Video deepens mystery around ex-FBI agent Bob Levinson, a hostage in Iran
The family of former FBI agent Robert Levinson, missing in Iran since 2007, confirmed today he's being held hostage and released a video provided by his captors.
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Levinson's case certainly seems different from recent incidents involving other Americans and citizens of other states at odds with Iran. Joshua Fattal, Shane Bauer, and Sarah Shourd, the three young American hikers who were arrested by Iran after they strayed over the Iran-Iraq border in 2009, were acknowledged by Tehran to be in government custody early on, were the subject of direct diplomatic visits and negotiations, and were eventually released. In 2007, when Iran seized 15 members of the Royal Navy it accused of straying into its waters, it held the British sailors for just 13 days.Skip to next paragraph
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To be sure, some American captives have had a much rougher time of it in Iran, particularly ones with dual nationality. Kian Tajbakhsh, an Iranian-American scholar, was arrested in Tehran in 2007 and sentenced to 12 years in prison on allegations of espionage. But even in his case, his whereabouts and the fact he was being targeted by the state were rarely in doubt.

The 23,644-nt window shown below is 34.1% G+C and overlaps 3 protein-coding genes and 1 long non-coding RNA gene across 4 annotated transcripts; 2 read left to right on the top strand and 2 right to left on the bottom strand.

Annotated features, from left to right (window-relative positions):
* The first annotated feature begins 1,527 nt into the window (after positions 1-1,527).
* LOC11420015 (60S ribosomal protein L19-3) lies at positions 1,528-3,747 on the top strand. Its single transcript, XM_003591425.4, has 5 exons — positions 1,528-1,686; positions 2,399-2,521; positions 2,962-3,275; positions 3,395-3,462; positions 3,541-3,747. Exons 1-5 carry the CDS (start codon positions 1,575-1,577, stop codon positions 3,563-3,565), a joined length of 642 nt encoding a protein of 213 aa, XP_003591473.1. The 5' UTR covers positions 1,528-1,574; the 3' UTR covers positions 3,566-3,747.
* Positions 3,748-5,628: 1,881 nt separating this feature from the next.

Levinson's case has been different, and more mysterious, from the moment news of his disappearance broke. Dawud Salahuddin, an American wanted for the 1980 murder of an Iranian diplomat on behalf of the Islamic Revolution near Washington, D.C., says he shared a room with Levinson the night before he disappeared and strongly implied in interviews since that some faction of the government might be holding Levinson.
In 2007, the Financial Times quoted Mr. Salahuddin – a man wanted by the FBI and connected to Press TV – as saying he'd shared a hotel room with Levinson on March 8. Salahuddin said he was detained by Iranian authorities himself that day and upon his release the next day, Levinson was gone. "I don't think he is missing, but don't want to point my finger at anyone," he said. "Some people know exactly where he is ... he came only to see me."
Salahuddin, born David Belfield who later converted to Islam while studying at Howard University, is a murky character in Iran. He has worked with Press TV and also has extensive, seemingly candid, contacts with Western journalists. But he also has links to parts of the security apparatus, not least because of the status and respect he gained for the murder of Ali Tabatabai, the press attaché at the Iranian Embassy in Washington under the Shah and assassinated as an enemy of the Islamic Revolution.
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